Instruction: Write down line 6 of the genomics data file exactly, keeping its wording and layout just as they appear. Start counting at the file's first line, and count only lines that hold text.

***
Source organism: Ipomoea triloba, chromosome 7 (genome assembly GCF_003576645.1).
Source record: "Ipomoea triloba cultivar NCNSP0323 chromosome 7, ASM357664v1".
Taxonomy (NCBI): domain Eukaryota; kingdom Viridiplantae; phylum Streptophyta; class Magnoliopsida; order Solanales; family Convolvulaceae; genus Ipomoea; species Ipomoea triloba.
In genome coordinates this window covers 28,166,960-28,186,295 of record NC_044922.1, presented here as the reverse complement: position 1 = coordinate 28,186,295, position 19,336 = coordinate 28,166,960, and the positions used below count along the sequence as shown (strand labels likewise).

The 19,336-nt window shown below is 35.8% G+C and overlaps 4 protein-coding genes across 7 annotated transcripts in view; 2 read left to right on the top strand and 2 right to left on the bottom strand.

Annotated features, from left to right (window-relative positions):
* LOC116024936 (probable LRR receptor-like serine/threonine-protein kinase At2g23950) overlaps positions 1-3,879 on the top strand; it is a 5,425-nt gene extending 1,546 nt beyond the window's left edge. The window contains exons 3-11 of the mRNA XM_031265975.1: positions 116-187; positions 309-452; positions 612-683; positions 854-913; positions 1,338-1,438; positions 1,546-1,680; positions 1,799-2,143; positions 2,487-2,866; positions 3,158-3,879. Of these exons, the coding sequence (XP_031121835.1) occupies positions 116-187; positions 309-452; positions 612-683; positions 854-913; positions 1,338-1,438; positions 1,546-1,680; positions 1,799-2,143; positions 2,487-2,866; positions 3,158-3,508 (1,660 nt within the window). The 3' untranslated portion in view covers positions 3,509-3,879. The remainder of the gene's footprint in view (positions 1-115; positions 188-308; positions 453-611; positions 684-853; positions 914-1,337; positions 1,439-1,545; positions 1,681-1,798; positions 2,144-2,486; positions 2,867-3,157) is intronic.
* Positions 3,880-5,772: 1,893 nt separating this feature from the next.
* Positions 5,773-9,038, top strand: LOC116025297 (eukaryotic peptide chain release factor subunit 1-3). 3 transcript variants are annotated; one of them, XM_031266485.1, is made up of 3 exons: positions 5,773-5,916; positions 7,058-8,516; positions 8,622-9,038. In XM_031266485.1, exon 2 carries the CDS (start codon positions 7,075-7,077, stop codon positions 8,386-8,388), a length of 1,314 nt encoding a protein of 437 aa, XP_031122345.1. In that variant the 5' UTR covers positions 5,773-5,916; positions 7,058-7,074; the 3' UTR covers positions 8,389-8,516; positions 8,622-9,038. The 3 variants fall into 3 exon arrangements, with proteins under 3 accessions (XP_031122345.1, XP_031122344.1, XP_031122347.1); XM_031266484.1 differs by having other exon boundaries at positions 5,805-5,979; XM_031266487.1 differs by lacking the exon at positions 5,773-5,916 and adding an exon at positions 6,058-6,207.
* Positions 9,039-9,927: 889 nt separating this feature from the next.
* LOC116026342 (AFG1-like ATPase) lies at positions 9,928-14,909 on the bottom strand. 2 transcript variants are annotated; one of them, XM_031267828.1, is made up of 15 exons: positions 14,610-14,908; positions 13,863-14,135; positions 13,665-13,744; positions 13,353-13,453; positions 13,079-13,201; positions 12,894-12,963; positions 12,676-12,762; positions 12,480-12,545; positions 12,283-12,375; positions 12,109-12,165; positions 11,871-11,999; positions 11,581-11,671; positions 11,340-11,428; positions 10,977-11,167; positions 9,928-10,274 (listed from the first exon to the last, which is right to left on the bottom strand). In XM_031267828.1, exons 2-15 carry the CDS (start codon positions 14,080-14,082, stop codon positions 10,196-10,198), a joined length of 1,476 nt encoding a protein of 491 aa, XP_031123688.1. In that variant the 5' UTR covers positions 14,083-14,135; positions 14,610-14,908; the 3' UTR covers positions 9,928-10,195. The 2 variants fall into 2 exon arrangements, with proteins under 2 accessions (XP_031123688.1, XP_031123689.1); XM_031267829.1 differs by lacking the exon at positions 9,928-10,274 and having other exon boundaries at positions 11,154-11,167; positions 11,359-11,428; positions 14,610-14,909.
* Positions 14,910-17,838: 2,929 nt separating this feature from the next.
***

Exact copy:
Annotated features, from left to right (window-relative positions):